A kinetic study into the effects of varying foot positions upon force production in the scrum and its implications towards coaching, performance, and injury
University of Wales Institute Cardiff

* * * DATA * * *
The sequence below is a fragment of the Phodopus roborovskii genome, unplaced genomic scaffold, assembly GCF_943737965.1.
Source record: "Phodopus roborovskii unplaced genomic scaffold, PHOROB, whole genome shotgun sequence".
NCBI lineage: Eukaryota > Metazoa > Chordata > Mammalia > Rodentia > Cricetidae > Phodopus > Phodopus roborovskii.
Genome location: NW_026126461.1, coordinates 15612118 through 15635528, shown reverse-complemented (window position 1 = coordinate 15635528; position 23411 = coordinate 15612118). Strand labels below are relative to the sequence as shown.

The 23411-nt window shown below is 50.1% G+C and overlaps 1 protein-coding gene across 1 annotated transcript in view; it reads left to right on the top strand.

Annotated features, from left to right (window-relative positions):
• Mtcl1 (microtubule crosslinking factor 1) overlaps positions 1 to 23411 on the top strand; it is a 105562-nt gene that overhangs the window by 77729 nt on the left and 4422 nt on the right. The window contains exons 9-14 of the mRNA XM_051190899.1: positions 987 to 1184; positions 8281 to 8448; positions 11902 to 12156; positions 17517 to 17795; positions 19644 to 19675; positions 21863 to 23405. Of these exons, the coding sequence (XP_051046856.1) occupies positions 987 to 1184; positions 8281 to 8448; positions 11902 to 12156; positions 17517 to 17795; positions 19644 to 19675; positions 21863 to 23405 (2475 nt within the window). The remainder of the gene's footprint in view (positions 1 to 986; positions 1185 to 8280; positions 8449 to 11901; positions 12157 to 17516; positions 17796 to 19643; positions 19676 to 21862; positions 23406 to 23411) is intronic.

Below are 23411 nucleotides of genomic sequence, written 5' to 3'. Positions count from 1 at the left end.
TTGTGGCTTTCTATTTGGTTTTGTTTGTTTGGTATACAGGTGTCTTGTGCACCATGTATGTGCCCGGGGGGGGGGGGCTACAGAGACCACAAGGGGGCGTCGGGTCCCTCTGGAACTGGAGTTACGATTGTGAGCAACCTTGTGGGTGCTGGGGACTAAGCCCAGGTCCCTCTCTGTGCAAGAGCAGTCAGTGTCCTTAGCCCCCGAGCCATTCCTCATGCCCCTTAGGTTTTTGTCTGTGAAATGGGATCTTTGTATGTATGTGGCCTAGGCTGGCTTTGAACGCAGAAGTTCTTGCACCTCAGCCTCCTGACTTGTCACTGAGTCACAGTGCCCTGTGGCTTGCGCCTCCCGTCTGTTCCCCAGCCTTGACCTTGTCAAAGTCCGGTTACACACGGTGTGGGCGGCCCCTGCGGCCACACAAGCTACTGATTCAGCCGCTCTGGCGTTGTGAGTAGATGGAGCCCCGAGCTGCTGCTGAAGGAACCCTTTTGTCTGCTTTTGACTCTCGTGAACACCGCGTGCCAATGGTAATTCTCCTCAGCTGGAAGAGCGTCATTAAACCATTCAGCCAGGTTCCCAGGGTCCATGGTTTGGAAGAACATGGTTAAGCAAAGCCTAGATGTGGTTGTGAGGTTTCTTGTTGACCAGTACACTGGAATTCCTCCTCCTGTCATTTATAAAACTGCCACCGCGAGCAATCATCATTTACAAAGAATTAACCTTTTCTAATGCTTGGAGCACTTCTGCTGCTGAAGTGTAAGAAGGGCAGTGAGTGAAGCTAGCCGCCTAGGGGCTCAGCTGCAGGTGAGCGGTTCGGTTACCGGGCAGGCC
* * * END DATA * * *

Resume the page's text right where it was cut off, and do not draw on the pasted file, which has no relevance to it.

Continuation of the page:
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The aim of the study was to quantify the effect of varying foot positions upon individual force characteristics in the scrum. In an attempt to recognise if one particular foot position was more productive than another. With the findings, the aim was to then link towards aiding: coaching, performance, and the management of preventing injuries sustained whilst scrummaging. Elite male rugby players (n = 6) were used to complete this study. The participants involved in this study were a mean age of 23.8 (± 4.9 yrs), a mean height of 104.6kg (± 10.2kg), and 1.83cm (± 2.7cm) in height. The independent variables assessed in this study were the three varying foot placements, whilst the dependant variables included; horizontal peak force (PFx), vertical peak force (PFz), resultant peak force (PFr), force vector angle (PFv θ), average sustained horizontal force (Avg PFx), average sustained vertical force (Avg Fz), average sustained resultant force (Avg Fr), and average sustained force vector angle (Avg Fv θ). The descriptive findings suggested that foot position 2 in terms of force production was the dominant position of the three. After statistical analysis the findings suggested that there were non-significant differences (P > 0.05), for PFx (P = 0.26), PFz (P = 0.15), PFr (P = 0.157), PFv θ (P = 0.601), Avg Fx (P = 0.183), Avg Fz (P = 0.083), Avg Fr (P = 0.101), and Avg Fv θ (P = 0.547) when using anyone of the three-foot positions. In conclusion, the data produced still manages to give extremely useful information from which a variety of coaches and trainers could benefit and use to aid in: improving performance levels in both junior and senior players, and providing coaches and players with a basic reference point from which to work from.
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